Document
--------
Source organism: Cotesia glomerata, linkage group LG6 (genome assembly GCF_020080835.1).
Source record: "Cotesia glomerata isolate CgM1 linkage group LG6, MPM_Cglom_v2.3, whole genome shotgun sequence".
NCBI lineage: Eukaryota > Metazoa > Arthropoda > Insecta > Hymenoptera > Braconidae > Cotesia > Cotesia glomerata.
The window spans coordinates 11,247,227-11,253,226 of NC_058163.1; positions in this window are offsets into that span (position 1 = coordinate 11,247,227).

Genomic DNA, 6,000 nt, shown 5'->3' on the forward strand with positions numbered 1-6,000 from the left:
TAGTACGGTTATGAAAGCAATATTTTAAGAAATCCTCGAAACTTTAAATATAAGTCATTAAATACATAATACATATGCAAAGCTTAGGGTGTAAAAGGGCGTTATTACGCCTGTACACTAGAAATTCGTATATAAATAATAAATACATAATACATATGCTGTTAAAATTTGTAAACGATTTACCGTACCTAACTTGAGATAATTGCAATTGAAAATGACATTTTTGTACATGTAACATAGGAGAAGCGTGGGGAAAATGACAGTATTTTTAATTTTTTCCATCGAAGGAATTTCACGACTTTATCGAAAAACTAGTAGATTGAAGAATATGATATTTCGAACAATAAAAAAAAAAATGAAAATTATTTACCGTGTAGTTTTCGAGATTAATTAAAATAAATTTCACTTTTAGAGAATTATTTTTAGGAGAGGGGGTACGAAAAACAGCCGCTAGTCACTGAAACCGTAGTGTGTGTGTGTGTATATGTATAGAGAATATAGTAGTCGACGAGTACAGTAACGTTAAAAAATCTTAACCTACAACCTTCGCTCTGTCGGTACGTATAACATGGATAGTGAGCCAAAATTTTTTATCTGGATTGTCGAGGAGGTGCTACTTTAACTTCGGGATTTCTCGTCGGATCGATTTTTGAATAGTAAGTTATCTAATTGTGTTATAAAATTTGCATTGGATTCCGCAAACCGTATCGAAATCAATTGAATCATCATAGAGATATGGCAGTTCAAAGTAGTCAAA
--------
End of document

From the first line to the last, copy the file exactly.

Source organism: Cotesia glomerata, linkage group LG6 (genome assembly GCF_020080835.1).
Source record: "Cotesia glomerata isolate CgM1 linkage group LG6, MPM_Cglom_v2.3, whole genome shotgun sequence".
NCBI lineage: Eukaryota > Metazoa > Arthropoda > Insecta > Hymenoptera > Braconidae > Cotesia > Cotesia glomerata.
The window spans coordinates 11,247,227-11,253,226 of NC_058163.1; positions in this window are offsets into that span (position 1 = coordinate 11,247,227).

Genomic DNA, 6,000 nt, shown 5'->3' on the forward strand with positions numbered 1-6,000 from the left:
TAGTACGGTTATGAAAGCAATATTTTAAGAAATCCTCGAAACTTTAAATATAAGTCATTAAATACATAATACATATGCAAAGCTTAGGGTGTAAAAGGGCGTTATTACGCCTGTACACTAGAAATTCGTATATAAATAATAAATACATAATACATATGCTGTTAAAATTTGTAAACGATTTACCGTACCTAACTTGAGATAATTGCAATTGAAAATGACATTTTTGTACATGTAACATAGGAGAAGCGTGGGGAAAATGACAGTATTTTTAATTTTTTCCATCGAAGGAATTTCACGACTTTATCGAAAAACTAGTAGATTGAAGAATATGATATTTCGAACAATAAAAAAAAAAATGAAAATTATTTACCGTGTAGTTTTCGAGATTAATTAAAATAAATTTCACTTTTAGAGAATTATTTTTAGGAGAGGGGGTACGAAAAACAGCCGCTAGTCACTGAAACCGTAGTGTGTGTGTGTGTATATGTATAGAGAATATAGTAGTCGACGAGTACAGTAACGTTAAAAAATCTTAACCTACAACCTTCGCTCTGTCGGTACGTATAACATGGATAGTGAGCCAAAATTTTTTATCTGGATTGTCGAGGAGGTGCTACTTTAACTTCGGGATTTCTCGTCGGATCGATTTTTGAATAGTAAGTTATCTAATTGTGTTATAAAATTTGCATTGGATTCCGCAAACCGTATCGAAATCAATTGAATCATCATAGAGATATGGCAGTTCAAAGTAGTCAAA